Approximately every two years, HPI staff lead a group of 10-15 paper enthusiasts from every field of art and conservation through Japan on a very unique tour of paper mills, conservation studios, tool craftsmen workshops, and cultural centers. This year's tour was led by Yuki with some assistance from Hiromi. Here Yuki recounts the second half of the tour (for the first half of the recap refer to our World of Washi MAY 2017 edition)...
...and on we went:The longest bus ride of the trip came after visiting Yakumo's Izumo Mingei. After six hours of riding through long and windy roads, we arrived in Fukui, known for their Echizen Washi. We visited both Iwano mills; Makiko Iwano's mill that produces a variety of large size papers and Ichibei Iwano, Kizuki Hosho maker and National Living Treasure for papermaking.
After her father Heizaburo's passing in 2016, his daughter Makiko has taken over managing the papermill, which is one of the most prominent factories producing large-size handmade Iwano papers. Because the sheets are so large, it takes at least two people to make one sheet of paper using a precise and synchronized motion-- a dance of sorts. Most papermaking duos have been paired together for a long time, which helps to establish a stronger bond and thus more consistent sheets of paper.
Next stop, to meet one of the two remaining National Living Treasures for papermaking, Ichibei Iwano-san (Ninth generation). Ichibei-san's Kizuki Hosho is well known around the world, cherished by artists and museums worldwide. During our visit, he was making special order Kizuki Hosho papers for the Louvre conservation department. His papers are used in traditional Ukiyo-e woodblock printing, conservation and other more contemporary methods. A few years ago when Yayoi Kusama made limited edition prints with the Adachi Institute, all of the papers used were made by Ichibei-san.
Although his papermaking career is reaching 70 years, Ichibei-san is one of the most humble papermakers that I have met. He does not boast about his accomplishments nor does he put himself on a pedestal for his National Living Treasure title. He told us that he's always been an honest, diligent and hardworking person and that mindset simply reflects onto his beautiful papers.
Before leaving Echizen, we paid our respects to the Paper Goddess, Kami-no-Gozen, at the breathtaking Okamoto Shrine.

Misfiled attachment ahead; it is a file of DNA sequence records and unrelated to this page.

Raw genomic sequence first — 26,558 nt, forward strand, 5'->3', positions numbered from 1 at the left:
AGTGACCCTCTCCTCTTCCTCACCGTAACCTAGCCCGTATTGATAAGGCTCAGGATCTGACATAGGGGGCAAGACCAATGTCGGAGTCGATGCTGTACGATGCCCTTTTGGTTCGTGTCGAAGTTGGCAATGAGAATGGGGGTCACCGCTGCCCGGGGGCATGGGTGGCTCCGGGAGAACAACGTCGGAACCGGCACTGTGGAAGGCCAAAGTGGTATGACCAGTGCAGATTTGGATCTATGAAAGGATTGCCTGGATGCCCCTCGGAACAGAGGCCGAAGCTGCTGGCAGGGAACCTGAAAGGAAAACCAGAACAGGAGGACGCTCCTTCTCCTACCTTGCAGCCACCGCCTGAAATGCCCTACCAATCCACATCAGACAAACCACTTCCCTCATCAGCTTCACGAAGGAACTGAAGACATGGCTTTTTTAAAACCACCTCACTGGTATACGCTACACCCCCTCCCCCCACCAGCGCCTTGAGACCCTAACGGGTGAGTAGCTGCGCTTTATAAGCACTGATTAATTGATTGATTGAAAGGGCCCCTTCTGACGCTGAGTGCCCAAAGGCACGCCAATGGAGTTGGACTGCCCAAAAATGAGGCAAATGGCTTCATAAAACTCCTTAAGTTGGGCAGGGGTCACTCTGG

|(photo: Yoshinao Sugihara)
Our last papermaker stop on the tour was to the Fukunishi family, maker of the Uda-Gami paper and Nara Natural Dyed paper. Masayuki Fukunishi is the sixth generation papermaker of Uda-Gami, which originated in the Edo period. Locally grown Nara kozo fibers are cooked with wood ash, and uses only all-natural materials. Unlike other papermaking regions, the neri used to make Uda-Gami is called noriutsugi
where the plant bark is used to make the viscous substance. The last ingredient that is unique to Uda-gami is the use of clay. Powdered clay is added to the fibers to prevent insects, strengthen the papers against heat and prevent stretching or shrinking. Uda-gami is primarily used for conservation and backing/mounting.
During our visit, Fukunishi-san was in the middle of making a paper dyed with...tomato stems! The raw tomato stems are cooked (some with baby tomatoes still attached) in a pot to extract just the yellowish juice that the kozo fibers are then dyed in.
The Nara Natural Dyed papers are also dyed using natural dyes such as mugwort, indigo, cherry tree or mimosa plants. Since the colors contain zero chemicals, these papers are also fade resistant!
Thank you to the Fukunishi family for making our last papermaker stop so memorable!
|Cooking the tomato stems before dyeing
The busy day ended with a delicious Japanese dinner in Nara City accompanied by Minato-san. The next day there was some free time in Nara before visiting Kobaien, the oldest sumi maker in Japan.
Founded in 1577, more than 400 years ago, Kobaien is a family-run manufacturer, operating with a small team of craftsmen who specialize in making Sumi, a traditional, textured ink used for calligraphy, sumi-e painting, etc.
Soot from meticulously burning branches with natural oils is mixed with nikawa (cow skin glue) and fragrances to create solid chunk of sumi which is then measured, cast, dipped in dust then hung to dry for several years.
|Sumi craftsman collecting the soot formed on the lid
Our final stop on the Washi Tour was to meet Sekichi-san at his conservation studio Bokusendo in Kyoto. Sekichi-san and his team of skilled conservators work on National Treasure-level works of art and Important Cultural Assets on a daily basis. We were shown jars and jars of furu-nori or aged paste which is essentially jin shofu that has been resting for five to ten years. When jin shofu is aged, it weakens the adhesive strength which can be used for backing or to treat much older works of art without damaging the artifact. No detailed photographs were permitted in the studio, but the three hours we spent there were highly educational and dense, a special treat for the professional conservators that were on the tour!
|Sumi pieces hung to dry
|Regular Jin-Shofu: wheat paste
Leading the Washi Tour was exhausting! To be able to experience all that we did really was hard work. The size of the group was the largest in Hiromi Paper history (16 people), and the long travel times definitely took a toll on everyone. But -- I loved it and would absolutely do this again. Reuniting with papermakers from various regions, being able to show conservators and artists what it takes to make beautiful Washi, and helping educate them on the traditions and methods of Japan was a privilege and connecting papermakers to the people that actually use their papers is why we do what we do. I'd love to do another Washi Tour again in 2019. Who's with me??